Buying your first house should be a celebratory experience from start to finish. The likelihood is that you’ve been saving money and living on daydreams for years. But if you’re not familiar with how real estate works, you could find yourself facing insurmountable obstacles and immense anxiety. By preparing and educating yourself in advance, you can minimize stress and enjoy the process.
Here are the six steps to buying your first house.
Step One: Money
There aren’t many financial investments you’ll make that are more substantial than real estate. You’ll be spending hundreds of thousands of dollars on your new house, some of which you’ll finance, and some you’ll pay cash-out-of-pocket. Here’s a snapshot of the money you’ll need:
Down Payment: On a conventional loan, the standard down payment on a home mortgage is 20 percent. For a house that costs $300,000, that’s $60,000 you need to bring to the table. But that’s not all.
Earnest Money Deposit (EMD): When you make an offer on a house, you need to let the bank and the seller know that you mean business. To accomplish that goal, you submit a payment of 1-3 percent of the sales price. Your earnest money deposit on that same house, estimated at two percent, is $6,000. The seller doesn’t get this money; it’s held in an escrow account until closing.
Closing Costs: This phrase causes many first-time buyers a lot of grief if they don’t know about these expenses. Closing costs are estimated between two and eight percent of the sales price of the home, with five percent being the average. Closing costs on a $300,000 home could cost you about $15,000.
In this scenario, that house would require a total of $81,000 to move in.
Don’t forget your moving expenses and a nest egg for emergencies and to avoid being house poor with buyer’s remorse.
Step Two: Numbers and Paperwork
To qualify for a home mortgage loan, you’ll need a credit score of about 620 or higher. You’ll also need a debt-to-income ratio (DTI) of no higher than 43 percent but ideally 36 percent or lower.
Your DTI equates to your debt divided by your gross income.
To lower your credit score or your DTI, pay off any collections and pay down credit cards and loans.
Don’t finance anything leading up to and during your real estate transaction, and don’t change jobs. The bank will check this information again on closing day, and if there are significant changes, they could cancel their offer to loan you the money.
Be prepared to supply tax forms, bank and credit card statements, loan documents, or any other paperwork that verifies your income and expenses.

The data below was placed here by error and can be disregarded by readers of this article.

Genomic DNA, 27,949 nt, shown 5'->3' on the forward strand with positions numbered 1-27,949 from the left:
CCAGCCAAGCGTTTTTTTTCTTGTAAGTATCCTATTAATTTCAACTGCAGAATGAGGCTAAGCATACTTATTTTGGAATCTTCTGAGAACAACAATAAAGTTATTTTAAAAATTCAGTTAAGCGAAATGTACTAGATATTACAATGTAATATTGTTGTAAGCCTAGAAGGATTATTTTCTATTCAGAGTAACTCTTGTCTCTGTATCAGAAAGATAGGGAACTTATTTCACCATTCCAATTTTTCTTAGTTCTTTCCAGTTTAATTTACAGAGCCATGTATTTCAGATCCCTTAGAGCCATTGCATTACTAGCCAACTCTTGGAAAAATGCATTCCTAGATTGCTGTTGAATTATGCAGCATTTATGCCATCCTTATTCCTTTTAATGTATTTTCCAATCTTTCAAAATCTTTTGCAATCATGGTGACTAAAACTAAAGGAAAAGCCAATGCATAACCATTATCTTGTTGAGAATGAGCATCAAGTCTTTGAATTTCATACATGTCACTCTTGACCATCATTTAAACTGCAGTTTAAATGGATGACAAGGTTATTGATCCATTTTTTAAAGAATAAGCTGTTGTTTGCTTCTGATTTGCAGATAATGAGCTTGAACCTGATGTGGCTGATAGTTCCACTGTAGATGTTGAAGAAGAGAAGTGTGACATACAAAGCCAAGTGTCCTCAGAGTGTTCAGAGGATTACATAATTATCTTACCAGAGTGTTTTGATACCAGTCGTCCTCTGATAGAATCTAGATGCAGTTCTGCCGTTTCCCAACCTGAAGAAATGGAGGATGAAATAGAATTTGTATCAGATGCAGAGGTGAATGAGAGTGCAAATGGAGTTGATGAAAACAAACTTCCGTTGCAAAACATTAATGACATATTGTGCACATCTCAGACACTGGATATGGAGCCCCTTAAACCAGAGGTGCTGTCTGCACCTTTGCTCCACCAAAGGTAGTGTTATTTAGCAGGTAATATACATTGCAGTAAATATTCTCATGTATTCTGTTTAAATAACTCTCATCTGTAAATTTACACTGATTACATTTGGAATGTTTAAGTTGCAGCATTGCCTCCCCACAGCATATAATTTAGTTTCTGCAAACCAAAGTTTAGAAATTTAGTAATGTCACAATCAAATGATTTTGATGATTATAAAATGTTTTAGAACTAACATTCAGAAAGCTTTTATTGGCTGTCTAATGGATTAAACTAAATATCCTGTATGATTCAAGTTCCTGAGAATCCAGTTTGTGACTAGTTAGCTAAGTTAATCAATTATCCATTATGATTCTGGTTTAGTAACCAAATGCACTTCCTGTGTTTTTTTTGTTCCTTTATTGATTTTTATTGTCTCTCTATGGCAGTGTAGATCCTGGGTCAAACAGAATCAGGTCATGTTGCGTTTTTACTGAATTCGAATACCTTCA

Step Three: Your Buyer’s Agent
With your money and numbers in order, you’re ready to find your ally in real estate: your agent. He or she can refer you to professionals such as lenders, appraisers, inspectors, and others in the industry that you’ll need along the journey.
Then, they’ll help you refine your wish list to meet your budget and find houses that match your criteria. You’ll have help drafting, submitting, and negotiating contracts and a trusted agent to help you navigate the confusing closing process.
Buyers don’t pay real estate agents; the seller does at closing. The seller pays his or her agent, and the seller’s agent pays a portion of the commission to the buyer’s agent, so it won’t cost you anything out of pocket to have a professional agent represent you.
Step Four: Pre-Approval
You need to be pre-approved, so you know how much money you have to spend on a house.
Applying for a home mortgage loan is a lengthy process. If you make an offer before you’re approved, a lender might reject it just because they know it’ll be weeks before you can fund your purchase and that there’s a chance you’ll be denied your loan.
This is true more so if there are competing offers that don’t have that contingency. Chances are, the seller will go with a buyer whose funds are already guaranteed.
Step Five: House Hunting and Offers
Don’t fall in love with a property until the day you get the keys. The seller might choose another buyer, you may not be able to negotiate the right terms, or something could turn up in the inspection that can’t be overcome.
When you’re looking at properties, don’t get hung up on things like paint and carpet – both of those are easily replaced.
Your agent will help you write out and submit an offer. You can offer as much or as little as you’d like; you’re not bound to the sales price. Just remember that there may be competing offers, and you don’t want to offend the seller by lowballing the property.
Expect negotiations in price, closing dates, and contingencies. You may find that it takes several days to communicate back and forth with the seller’s agent.
Never try to communicate with a seller, but let your agent represent you to the seller and their agent. You may inadvertently say something that could jeopardize your position.
Step Six: The Closing Process
The closing process can take weeks. This is the time when the house is appraised to prove to the bank that it is worth the sales price. Next, its inspected to make sure there are no faulty systems or pests. The inspector will check the electrical, plumbing, HVAC, roof, foundation, and other essential elements.
During closing, the title is checked to make sure the house can be legally sold and then prepared for transfer.
On closing day, you’ll have a meeting that’s commonly called the closing table. Sometimes, this meeting can be held virtually. This is when you’ll sign all of the remaining documents, some of which can be done digitally, and when you’ll pay closing costs, which, in some cases, can be done electronically.
By the end of that meeting, the seller will have moved out, you’ll get the keys, and you’ll become the new homeowner.